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Macromolecular Materials Laboratory


Over the past decade MML has developed a unique process for synthesizing carbon nanotubes via the floating catalyst route, and at the same time winding the entangled aerogel into a fibre. The process will work with a variety of different carbon feedstocks and generates a fibre with axial properties in the Kevlar range, but great robustness in bending.

It is thus possible to convert natural gas continuously into a high tech fibre in a single reactor. Current focus of the work is the improvement  of mechanical, electrical and thermal properties for a wide range of applications, some of them multifunctional. Part of this activity is through enhanced control of the spinning process itself, other approaches rely on post spinning processes such as chemical functionalization of the fibre and heat and radiation treatments. The fibre’s unique mechanical robustness stems from the fact that it is a nanoscale yarn, which also means that when incorporated in composites, the matrix penetrates the fibre providing unique level of bonding with the matrix.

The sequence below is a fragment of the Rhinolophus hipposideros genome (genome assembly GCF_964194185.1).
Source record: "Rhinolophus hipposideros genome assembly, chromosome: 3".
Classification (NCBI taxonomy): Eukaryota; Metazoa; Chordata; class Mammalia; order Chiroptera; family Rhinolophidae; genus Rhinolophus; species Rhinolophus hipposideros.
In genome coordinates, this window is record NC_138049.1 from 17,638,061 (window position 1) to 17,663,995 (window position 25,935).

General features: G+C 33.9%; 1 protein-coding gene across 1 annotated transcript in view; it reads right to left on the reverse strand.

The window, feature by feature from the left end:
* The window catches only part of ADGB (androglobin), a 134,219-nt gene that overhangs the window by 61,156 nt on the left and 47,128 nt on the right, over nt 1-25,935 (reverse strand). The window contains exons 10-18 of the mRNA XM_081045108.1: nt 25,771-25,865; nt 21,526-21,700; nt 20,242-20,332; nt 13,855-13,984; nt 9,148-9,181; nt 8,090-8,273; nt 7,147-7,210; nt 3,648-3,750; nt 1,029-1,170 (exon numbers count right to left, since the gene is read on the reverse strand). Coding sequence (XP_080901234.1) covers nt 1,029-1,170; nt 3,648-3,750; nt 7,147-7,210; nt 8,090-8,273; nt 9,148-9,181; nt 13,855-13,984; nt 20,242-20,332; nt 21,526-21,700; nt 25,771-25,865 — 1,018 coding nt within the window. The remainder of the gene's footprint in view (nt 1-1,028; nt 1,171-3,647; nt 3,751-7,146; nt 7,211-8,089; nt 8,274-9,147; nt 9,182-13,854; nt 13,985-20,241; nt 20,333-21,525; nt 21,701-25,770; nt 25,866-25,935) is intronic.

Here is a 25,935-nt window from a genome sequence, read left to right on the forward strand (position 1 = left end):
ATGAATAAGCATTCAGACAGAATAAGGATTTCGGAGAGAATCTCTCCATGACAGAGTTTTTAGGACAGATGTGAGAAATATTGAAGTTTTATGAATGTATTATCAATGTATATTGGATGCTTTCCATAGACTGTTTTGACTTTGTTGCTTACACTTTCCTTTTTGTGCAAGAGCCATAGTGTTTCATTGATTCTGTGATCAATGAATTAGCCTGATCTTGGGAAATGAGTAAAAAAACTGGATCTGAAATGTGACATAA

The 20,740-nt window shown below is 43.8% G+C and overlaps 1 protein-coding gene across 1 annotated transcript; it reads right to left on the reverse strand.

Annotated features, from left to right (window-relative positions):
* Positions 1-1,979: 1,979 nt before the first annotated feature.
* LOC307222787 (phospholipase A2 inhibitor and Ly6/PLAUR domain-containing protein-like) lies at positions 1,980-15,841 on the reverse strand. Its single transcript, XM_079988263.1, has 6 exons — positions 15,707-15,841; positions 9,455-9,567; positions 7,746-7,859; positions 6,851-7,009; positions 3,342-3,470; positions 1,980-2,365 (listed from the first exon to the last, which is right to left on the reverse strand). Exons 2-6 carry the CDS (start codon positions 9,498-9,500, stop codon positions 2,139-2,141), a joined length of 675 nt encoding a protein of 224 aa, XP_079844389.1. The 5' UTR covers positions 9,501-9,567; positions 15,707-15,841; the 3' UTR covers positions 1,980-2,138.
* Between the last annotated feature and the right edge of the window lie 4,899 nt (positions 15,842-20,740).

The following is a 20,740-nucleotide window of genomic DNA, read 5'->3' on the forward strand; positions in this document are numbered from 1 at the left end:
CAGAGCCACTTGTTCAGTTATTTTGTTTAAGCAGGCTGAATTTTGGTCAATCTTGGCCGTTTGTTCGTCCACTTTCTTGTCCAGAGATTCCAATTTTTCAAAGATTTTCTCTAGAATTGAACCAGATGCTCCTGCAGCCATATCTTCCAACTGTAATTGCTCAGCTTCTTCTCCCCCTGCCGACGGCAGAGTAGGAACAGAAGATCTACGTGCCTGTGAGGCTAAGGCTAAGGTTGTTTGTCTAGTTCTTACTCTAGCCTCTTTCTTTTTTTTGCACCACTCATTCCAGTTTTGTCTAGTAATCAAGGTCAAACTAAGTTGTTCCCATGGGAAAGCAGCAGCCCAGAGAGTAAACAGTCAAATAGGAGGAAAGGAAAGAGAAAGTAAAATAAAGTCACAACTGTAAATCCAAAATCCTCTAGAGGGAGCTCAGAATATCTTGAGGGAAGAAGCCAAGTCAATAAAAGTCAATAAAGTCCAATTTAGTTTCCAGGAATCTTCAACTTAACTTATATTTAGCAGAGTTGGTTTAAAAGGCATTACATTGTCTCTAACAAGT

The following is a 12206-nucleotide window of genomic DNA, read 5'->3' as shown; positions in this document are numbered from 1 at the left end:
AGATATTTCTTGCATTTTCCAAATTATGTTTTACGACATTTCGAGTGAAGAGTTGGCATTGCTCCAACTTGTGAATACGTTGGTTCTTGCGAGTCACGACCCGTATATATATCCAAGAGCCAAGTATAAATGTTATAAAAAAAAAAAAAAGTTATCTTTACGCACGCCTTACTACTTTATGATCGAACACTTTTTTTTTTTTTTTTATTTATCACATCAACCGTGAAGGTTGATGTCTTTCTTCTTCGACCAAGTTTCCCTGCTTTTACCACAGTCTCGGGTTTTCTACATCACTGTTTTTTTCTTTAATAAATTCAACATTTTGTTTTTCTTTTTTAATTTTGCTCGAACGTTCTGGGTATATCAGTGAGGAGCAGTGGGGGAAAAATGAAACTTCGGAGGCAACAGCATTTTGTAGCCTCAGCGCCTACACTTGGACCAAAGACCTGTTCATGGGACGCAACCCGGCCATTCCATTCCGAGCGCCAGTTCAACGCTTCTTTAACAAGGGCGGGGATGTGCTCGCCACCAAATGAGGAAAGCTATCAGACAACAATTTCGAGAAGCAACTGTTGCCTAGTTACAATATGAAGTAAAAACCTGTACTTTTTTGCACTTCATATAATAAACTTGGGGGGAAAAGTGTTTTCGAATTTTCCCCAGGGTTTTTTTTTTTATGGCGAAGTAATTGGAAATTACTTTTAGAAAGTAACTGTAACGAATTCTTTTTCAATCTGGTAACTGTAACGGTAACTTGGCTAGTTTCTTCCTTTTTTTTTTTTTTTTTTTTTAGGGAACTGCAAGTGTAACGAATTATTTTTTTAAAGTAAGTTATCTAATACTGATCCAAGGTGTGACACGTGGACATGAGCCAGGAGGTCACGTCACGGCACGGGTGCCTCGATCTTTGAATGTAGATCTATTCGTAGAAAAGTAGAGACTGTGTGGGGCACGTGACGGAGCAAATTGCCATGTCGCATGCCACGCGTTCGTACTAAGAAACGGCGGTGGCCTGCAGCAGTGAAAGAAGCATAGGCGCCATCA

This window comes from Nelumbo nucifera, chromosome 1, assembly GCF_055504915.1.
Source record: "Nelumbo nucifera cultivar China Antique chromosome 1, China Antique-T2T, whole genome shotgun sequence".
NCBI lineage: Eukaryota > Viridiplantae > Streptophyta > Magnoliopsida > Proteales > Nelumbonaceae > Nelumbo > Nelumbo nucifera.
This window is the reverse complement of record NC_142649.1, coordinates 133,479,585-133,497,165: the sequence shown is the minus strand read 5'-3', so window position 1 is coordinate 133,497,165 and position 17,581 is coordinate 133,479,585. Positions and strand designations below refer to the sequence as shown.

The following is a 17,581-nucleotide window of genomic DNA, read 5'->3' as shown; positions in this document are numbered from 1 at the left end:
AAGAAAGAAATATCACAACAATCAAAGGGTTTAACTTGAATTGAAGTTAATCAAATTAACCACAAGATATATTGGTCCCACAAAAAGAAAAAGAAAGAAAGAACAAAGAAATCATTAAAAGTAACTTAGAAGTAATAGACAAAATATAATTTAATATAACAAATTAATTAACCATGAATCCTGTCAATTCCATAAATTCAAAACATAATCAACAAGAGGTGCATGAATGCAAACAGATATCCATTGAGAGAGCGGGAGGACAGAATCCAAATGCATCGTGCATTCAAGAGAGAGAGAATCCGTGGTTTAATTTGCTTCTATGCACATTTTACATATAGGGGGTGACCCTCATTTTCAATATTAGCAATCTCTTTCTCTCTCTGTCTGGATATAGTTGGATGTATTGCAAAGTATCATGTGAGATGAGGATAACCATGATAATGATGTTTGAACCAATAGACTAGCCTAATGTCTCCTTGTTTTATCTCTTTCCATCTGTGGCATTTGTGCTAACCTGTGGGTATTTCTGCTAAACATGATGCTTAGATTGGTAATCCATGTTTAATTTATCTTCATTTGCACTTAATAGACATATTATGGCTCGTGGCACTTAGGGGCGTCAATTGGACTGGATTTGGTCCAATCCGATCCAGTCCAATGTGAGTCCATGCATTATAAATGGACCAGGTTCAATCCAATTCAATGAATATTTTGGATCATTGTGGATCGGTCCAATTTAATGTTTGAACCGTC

Carbon Nanotubes Processing

Prof James  Elliott
Professor of Macromolecular Materials Science
Fellow, Tutor and Director of Studies in Natural Sciences (Fitzwilliam College)
Dr Jerónimo  Terrones Portas
Postdoctoral Research Associate
Prof Alan  Windle
Emeritus Professor of Materials Science
Fellow of Trinity College